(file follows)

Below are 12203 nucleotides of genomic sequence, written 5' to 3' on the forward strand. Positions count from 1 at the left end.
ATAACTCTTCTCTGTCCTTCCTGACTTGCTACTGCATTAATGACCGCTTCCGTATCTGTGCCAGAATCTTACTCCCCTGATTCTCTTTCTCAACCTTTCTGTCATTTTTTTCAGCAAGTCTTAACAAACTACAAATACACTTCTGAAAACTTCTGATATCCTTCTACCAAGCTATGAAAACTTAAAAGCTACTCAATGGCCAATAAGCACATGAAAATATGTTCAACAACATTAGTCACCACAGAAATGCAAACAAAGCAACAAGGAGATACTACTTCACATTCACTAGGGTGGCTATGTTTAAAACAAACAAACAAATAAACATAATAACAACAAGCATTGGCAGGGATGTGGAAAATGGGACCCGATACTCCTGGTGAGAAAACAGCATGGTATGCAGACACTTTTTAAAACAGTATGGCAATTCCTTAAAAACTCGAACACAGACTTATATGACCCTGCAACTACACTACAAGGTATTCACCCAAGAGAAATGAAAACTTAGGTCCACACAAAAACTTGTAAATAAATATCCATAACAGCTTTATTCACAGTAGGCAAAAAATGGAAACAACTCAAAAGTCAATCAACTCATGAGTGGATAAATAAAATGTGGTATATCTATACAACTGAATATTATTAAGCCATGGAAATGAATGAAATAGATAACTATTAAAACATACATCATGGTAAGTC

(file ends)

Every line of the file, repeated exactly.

Below are 12203 nucleotides of genomic sequence, written 5' to 3' on the forward strand. Positions count from 1 at the left end.
ATAACTCTTCTCTGTCCTTCCTGACTTGCTACTGCATTAATGACCGCTTCCGTATCTGTGCCAGAATCTTACTCCCCTGATTCTCTTTCTCAACCTTTCTGTCATTTTTTTCAGCAAGTCTTAACAAACTACAAATACACTTCTGAAAACTTCTGATATCCTTCTACCAAGCTATGAAAACTTAAAAGCTACTCAATGGCCAATAAGCACATGAAAATATGTTCAACAACATTAGTCACCACAGAAATGCAAACAAAGCAACAAGGAGATACTACTTCACATTCACTAGGGTGGCTATGTTTAAAACAAACAAACAAATAAACATAATAACAACAAGCATTGGCAGGGATGTGGAAAATGGGACCCGATACTCCTGGTGAGAAAACAGCATGGTATGCAGACACTTTTTAAAACAGTATGGCAATTCCTTAAAAACTCGAACACAGACTTATATGACCCTGCAACTACACTACAAGGTATTCACCCAAGAGAAATGAAAACTTAGGTCCACACAAAAACTTGTAAATAAATATCCATAACAGCTTTATTCACAGTAGGCAAAAAATGGAAACAACTCAAAAGTCAATCAACTCATGAGTGGATAAATAAAATGTGGTATATCTATACAACTGAATATTATTAAGCCATGGAAATGAATGAAATAGATAACTATTAAAACATACATCATGGTAAGTC